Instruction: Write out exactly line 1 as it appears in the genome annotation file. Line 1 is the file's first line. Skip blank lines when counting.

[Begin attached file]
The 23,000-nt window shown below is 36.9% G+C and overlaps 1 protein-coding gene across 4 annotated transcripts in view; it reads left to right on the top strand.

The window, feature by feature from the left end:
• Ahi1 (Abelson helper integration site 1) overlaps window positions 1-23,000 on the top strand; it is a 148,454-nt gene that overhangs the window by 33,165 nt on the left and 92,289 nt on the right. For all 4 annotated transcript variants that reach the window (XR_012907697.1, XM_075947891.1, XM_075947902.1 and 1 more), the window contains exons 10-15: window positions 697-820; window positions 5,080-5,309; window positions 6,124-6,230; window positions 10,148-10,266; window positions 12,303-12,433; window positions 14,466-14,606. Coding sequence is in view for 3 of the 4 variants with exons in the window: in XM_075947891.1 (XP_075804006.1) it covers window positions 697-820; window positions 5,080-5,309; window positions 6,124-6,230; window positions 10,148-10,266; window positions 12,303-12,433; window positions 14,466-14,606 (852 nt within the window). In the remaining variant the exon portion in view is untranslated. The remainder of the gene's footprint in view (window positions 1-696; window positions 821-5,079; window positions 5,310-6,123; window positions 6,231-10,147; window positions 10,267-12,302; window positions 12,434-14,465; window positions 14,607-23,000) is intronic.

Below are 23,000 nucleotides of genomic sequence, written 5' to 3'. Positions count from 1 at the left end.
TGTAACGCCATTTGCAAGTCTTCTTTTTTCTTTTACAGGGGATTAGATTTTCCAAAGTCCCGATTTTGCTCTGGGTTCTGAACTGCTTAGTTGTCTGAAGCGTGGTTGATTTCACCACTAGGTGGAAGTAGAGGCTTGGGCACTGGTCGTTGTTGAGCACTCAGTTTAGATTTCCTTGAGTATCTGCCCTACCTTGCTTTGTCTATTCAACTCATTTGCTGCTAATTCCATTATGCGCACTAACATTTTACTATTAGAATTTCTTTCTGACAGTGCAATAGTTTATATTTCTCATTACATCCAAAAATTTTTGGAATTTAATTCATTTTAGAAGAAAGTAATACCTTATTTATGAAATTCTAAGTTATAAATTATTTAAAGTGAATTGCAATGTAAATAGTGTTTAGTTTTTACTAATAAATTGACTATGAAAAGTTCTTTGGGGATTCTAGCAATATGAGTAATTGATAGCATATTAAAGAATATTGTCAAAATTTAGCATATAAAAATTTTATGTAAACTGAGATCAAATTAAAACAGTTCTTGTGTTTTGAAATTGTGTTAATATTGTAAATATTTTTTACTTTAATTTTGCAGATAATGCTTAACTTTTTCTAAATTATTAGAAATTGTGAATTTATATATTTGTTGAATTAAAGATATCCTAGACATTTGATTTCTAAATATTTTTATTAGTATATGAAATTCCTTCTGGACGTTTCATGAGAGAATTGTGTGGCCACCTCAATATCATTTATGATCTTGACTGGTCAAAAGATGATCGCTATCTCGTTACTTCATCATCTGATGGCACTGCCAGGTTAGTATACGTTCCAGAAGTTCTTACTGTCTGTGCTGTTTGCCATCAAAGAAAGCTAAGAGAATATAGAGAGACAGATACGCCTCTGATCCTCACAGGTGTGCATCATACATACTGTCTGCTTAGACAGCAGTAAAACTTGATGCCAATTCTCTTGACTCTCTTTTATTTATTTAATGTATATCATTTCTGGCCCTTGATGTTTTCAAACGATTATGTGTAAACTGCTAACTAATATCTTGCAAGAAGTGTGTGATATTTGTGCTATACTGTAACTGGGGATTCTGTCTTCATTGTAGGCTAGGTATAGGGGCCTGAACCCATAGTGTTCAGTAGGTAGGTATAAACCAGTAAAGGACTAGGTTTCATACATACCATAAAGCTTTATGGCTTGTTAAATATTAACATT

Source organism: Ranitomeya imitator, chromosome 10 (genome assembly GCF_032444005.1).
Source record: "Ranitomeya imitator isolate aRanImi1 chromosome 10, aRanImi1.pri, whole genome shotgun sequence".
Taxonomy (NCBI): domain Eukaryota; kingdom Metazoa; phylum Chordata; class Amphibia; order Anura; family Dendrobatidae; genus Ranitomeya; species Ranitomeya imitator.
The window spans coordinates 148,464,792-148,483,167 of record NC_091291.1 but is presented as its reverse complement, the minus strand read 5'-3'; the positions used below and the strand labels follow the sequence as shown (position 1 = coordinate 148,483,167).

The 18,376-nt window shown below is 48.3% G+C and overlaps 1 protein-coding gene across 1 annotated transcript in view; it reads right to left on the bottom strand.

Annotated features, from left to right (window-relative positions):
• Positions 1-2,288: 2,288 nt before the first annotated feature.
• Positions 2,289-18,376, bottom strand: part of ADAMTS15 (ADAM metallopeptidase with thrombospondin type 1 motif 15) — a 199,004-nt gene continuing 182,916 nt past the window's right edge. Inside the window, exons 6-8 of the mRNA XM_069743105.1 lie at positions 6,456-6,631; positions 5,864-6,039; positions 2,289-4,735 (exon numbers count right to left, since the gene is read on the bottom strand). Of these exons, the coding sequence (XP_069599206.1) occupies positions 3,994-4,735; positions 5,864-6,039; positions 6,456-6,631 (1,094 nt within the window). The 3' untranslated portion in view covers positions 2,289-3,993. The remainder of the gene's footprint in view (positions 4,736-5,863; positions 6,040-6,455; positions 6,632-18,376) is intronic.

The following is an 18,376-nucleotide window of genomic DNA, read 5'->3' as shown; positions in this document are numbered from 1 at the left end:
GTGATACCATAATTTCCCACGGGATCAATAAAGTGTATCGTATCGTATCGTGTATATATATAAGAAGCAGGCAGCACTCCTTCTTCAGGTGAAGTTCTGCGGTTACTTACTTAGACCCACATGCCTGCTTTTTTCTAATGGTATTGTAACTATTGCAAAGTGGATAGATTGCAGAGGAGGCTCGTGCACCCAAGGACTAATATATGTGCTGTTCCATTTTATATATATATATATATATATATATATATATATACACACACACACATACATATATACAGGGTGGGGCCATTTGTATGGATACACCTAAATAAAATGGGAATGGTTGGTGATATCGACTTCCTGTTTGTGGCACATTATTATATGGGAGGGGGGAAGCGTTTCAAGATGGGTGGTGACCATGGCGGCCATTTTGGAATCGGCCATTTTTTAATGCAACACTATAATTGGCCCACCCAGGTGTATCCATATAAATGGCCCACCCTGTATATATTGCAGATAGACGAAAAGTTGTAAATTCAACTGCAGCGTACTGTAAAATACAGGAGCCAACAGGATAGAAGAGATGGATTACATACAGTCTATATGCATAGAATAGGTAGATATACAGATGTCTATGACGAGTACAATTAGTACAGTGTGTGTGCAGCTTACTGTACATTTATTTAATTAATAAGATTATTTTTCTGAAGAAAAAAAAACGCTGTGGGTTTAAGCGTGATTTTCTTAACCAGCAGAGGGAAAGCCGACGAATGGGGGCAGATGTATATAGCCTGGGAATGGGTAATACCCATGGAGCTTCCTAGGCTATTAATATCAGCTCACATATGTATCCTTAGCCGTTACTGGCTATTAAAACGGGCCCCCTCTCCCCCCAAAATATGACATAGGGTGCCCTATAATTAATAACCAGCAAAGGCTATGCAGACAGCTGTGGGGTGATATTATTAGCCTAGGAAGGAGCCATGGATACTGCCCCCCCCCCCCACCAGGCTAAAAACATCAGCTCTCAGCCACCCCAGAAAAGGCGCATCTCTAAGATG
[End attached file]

The 23,000-nt window shown below is 36.9% G+C and overlaps 1 protein-coding gene across 4 annotated transcripts in view; it reads left to right on the top strand.